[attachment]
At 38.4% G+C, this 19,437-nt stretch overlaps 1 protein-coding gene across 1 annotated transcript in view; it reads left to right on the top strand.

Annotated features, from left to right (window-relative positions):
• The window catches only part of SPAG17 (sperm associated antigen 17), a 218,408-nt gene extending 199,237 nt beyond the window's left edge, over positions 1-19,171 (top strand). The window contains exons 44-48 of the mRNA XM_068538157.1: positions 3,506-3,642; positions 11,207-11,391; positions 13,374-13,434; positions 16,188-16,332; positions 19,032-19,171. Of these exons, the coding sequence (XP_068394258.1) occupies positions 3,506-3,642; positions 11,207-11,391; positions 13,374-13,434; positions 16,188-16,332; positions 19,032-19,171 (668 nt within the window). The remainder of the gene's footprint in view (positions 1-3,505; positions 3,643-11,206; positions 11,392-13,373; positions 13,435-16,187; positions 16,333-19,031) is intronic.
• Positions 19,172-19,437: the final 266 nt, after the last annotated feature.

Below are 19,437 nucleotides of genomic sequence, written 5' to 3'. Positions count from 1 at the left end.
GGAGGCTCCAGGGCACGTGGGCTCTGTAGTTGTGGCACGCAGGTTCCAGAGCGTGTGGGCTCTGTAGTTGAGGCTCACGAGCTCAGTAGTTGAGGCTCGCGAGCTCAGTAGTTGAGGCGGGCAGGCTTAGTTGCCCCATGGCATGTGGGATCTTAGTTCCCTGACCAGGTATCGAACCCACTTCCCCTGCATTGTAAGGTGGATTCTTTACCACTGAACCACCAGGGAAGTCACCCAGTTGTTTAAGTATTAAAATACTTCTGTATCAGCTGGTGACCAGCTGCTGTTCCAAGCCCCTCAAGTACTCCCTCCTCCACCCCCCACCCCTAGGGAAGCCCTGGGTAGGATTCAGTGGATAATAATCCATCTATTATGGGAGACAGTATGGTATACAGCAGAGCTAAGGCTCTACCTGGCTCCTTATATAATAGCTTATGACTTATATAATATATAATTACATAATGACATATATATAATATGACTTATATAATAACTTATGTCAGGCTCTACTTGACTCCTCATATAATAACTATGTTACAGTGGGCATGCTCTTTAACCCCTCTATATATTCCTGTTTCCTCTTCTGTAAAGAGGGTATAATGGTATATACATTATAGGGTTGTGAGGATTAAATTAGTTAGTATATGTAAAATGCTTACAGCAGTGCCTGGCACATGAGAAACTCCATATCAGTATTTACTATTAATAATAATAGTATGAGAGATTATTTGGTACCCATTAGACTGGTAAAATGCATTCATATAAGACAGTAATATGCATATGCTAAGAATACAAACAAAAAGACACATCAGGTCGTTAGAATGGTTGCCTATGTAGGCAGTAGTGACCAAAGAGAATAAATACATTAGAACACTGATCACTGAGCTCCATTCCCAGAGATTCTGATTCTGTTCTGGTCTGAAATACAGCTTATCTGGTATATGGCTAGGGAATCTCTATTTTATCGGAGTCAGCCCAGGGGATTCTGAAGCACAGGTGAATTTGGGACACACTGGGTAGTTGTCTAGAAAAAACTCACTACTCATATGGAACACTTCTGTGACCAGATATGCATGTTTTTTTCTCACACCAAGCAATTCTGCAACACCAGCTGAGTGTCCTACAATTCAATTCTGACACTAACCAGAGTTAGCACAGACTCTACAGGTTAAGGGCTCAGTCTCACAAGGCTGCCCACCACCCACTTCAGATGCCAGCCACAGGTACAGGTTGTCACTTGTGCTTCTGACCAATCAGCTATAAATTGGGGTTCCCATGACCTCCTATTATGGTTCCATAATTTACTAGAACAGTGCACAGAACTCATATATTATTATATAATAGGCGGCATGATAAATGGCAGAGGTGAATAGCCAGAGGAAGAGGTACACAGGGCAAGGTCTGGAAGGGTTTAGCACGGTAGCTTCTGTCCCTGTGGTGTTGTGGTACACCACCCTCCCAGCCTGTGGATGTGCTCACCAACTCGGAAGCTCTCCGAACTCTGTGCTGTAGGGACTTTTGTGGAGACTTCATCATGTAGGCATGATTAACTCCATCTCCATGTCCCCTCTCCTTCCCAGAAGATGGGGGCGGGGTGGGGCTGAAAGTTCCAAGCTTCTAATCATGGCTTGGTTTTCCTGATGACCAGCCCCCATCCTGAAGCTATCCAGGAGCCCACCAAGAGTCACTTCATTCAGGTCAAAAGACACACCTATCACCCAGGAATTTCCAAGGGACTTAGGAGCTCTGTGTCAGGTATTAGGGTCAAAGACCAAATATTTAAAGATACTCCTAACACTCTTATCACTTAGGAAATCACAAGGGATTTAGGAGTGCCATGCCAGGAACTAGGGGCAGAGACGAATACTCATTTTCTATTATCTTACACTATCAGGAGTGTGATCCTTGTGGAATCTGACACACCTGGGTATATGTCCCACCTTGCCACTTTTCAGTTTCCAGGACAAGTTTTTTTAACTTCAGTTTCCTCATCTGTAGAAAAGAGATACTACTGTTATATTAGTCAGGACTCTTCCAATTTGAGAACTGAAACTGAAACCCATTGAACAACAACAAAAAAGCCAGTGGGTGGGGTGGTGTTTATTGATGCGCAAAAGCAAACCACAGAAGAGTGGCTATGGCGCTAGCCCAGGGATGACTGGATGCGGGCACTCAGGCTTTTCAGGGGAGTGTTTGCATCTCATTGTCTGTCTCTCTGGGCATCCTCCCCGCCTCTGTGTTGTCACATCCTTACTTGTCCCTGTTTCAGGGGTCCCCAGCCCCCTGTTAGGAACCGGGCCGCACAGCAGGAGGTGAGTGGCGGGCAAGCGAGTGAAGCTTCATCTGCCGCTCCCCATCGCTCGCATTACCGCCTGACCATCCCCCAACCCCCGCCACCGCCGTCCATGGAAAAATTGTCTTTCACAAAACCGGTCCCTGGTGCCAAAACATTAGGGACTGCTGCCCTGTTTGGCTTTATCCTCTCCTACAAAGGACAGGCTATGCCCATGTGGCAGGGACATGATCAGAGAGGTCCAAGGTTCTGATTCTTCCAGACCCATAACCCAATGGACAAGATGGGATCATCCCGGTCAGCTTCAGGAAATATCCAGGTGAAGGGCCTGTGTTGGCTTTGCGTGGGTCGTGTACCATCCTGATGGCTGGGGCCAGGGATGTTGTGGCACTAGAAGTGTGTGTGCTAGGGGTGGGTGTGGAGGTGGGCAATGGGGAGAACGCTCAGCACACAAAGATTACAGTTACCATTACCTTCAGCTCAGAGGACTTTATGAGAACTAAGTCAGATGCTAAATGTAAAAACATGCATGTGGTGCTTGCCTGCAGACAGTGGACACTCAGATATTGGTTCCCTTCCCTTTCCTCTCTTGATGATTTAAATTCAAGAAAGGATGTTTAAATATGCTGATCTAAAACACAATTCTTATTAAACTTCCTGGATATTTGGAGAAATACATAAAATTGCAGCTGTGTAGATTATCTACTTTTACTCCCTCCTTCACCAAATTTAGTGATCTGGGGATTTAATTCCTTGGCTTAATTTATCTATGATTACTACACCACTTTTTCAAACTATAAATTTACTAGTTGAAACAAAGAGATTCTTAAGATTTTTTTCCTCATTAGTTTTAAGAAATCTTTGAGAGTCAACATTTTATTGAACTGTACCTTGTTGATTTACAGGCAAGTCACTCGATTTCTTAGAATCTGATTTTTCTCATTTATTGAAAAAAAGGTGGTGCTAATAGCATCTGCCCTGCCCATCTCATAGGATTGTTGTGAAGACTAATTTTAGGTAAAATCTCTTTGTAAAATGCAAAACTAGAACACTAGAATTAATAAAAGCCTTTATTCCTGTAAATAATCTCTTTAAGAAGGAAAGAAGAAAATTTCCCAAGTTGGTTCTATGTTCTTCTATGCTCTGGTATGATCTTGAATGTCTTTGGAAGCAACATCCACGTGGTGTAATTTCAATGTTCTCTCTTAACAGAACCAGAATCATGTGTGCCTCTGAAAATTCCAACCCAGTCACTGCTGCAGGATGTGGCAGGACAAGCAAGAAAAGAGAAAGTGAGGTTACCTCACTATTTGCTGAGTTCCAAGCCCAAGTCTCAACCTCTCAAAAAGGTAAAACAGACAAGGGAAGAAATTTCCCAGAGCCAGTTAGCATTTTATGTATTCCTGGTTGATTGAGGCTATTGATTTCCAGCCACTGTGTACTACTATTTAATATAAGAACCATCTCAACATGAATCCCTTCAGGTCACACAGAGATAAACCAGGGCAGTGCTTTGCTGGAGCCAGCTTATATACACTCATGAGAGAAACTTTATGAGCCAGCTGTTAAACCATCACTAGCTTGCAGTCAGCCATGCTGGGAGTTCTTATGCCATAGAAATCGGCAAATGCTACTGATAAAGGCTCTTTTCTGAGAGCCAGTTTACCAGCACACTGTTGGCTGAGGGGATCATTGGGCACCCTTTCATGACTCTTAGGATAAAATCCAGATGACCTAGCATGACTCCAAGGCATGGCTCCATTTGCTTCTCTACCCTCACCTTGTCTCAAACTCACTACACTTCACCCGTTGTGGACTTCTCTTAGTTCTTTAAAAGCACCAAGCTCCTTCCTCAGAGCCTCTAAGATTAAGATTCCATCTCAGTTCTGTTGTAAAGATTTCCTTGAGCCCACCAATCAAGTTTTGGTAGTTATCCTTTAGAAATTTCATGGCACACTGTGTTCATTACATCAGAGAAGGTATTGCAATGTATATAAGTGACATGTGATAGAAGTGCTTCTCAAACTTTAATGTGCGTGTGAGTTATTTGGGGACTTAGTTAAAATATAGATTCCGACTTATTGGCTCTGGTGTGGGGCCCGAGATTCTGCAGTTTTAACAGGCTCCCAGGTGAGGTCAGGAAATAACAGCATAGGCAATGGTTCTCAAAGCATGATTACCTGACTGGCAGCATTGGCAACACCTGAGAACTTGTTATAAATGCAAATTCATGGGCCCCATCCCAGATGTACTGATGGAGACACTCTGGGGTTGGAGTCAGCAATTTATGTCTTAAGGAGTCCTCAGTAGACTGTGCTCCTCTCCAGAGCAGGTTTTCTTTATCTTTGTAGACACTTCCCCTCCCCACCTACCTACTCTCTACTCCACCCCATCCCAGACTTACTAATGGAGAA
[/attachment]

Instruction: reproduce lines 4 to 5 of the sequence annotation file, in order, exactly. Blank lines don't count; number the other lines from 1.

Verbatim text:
• Positions 19,172-19,437: the final 266 nt, after the last annotated feature.

Below are 19,437 nucleotides of genomic sequence, written 5' to 3'. Positions count from 1 at the left end.